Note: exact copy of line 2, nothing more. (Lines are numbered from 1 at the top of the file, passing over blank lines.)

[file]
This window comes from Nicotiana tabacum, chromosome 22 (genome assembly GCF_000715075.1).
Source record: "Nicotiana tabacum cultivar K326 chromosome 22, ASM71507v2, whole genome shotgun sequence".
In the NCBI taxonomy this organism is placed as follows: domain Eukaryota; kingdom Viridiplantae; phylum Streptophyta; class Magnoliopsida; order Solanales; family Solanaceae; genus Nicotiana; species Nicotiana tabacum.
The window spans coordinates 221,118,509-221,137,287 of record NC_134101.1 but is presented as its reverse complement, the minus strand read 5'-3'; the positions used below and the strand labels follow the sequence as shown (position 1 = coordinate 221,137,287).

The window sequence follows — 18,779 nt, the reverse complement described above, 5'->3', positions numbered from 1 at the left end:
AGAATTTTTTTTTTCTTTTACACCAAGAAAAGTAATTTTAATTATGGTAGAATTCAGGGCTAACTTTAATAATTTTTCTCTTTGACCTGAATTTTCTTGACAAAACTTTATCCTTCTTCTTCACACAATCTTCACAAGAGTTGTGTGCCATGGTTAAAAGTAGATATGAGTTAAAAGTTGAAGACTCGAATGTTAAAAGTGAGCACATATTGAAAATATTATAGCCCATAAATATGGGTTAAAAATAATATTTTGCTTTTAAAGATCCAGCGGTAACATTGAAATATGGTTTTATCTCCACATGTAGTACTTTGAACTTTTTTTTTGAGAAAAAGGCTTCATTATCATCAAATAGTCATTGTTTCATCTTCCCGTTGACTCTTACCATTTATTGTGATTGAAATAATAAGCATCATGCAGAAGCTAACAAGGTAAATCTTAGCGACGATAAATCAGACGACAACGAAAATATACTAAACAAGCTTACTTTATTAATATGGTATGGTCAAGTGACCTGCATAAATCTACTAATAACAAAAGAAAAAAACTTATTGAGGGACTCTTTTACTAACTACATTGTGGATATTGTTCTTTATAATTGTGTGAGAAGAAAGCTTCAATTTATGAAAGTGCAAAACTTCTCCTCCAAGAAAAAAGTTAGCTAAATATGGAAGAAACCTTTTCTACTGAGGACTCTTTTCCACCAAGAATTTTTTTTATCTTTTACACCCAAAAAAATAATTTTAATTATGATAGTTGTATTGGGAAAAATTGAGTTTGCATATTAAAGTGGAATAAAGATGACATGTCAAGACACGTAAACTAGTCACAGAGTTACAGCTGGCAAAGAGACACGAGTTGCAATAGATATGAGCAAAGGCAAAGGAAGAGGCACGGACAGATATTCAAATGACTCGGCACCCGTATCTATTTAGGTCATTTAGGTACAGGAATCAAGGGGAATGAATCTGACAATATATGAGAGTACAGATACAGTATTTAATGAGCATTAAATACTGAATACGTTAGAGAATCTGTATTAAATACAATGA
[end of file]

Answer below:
Source record: "Nicotiana tabacum cultivar K326 chromosome 22, ASM71507v2, whole genome shotgun sequence".